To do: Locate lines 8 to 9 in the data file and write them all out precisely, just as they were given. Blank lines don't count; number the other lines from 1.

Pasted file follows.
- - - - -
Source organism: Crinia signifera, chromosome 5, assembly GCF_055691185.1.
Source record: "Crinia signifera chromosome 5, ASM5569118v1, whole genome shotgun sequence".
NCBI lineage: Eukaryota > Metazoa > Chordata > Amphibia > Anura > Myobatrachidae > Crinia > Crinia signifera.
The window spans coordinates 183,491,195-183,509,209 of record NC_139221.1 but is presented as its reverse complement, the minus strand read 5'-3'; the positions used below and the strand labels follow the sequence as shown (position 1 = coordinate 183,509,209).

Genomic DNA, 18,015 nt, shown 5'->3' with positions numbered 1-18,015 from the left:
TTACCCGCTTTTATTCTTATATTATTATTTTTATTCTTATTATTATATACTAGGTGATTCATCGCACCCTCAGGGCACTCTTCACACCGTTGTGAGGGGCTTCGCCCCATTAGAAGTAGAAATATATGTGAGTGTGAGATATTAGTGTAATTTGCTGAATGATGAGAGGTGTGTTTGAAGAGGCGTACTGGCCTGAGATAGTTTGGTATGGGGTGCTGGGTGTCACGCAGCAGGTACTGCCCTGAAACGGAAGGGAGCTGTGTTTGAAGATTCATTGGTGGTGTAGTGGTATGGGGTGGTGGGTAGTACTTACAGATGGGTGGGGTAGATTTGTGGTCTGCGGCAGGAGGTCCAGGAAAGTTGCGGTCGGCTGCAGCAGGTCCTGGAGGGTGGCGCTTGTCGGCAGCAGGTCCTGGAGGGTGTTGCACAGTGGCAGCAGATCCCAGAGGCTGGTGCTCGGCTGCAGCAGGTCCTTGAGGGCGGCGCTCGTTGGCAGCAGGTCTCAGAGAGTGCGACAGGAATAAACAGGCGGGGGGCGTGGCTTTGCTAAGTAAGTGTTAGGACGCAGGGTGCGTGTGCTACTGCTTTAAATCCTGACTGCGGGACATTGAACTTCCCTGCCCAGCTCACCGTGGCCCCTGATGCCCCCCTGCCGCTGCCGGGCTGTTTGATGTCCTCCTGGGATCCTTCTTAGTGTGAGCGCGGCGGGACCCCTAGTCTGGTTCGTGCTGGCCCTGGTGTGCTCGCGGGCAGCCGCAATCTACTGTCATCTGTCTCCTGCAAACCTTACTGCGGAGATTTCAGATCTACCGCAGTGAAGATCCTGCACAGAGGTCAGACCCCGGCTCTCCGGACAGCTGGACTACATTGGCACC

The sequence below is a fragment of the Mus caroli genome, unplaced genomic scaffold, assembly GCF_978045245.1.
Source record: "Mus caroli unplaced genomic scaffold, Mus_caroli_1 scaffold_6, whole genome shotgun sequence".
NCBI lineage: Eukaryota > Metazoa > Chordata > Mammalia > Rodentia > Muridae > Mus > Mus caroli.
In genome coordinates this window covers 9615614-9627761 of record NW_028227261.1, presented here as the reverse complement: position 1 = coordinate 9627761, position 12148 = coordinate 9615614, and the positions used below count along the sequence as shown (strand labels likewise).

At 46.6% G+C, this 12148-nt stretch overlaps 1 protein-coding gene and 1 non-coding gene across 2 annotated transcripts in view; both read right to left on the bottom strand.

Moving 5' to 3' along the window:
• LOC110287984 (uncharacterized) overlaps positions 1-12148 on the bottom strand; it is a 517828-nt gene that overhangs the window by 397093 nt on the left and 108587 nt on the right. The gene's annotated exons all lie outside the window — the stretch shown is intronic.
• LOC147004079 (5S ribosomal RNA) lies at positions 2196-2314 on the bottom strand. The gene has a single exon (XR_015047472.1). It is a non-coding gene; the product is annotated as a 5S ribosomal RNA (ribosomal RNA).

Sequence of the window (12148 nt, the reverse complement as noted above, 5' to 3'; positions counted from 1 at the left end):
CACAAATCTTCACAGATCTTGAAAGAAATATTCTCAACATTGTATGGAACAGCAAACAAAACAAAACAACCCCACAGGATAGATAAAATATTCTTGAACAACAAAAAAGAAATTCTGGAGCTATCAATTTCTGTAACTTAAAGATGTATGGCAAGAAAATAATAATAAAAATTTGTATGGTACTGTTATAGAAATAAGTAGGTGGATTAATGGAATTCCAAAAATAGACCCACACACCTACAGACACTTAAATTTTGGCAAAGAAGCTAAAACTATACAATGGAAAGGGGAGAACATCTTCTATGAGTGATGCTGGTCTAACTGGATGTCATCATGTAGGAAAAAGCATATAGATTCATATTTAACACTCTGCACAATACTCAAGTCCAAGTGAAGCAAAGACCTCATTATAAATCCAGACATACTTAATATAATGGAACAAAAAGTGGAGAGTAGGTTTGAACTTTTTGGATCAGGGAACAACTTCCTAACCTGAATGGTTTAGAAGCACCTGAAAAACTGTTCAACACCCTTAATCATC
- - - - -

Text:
Source record: "Mus caroli unplaced genomic scaffold, Mus_caroli_1 scaffold_6, whole genome shotgun sequence".
NCBI lineage: Eukaryota > Metazoa > Chordata > Mammalia > Rodentia > Muridae > Mus > Mus caroli.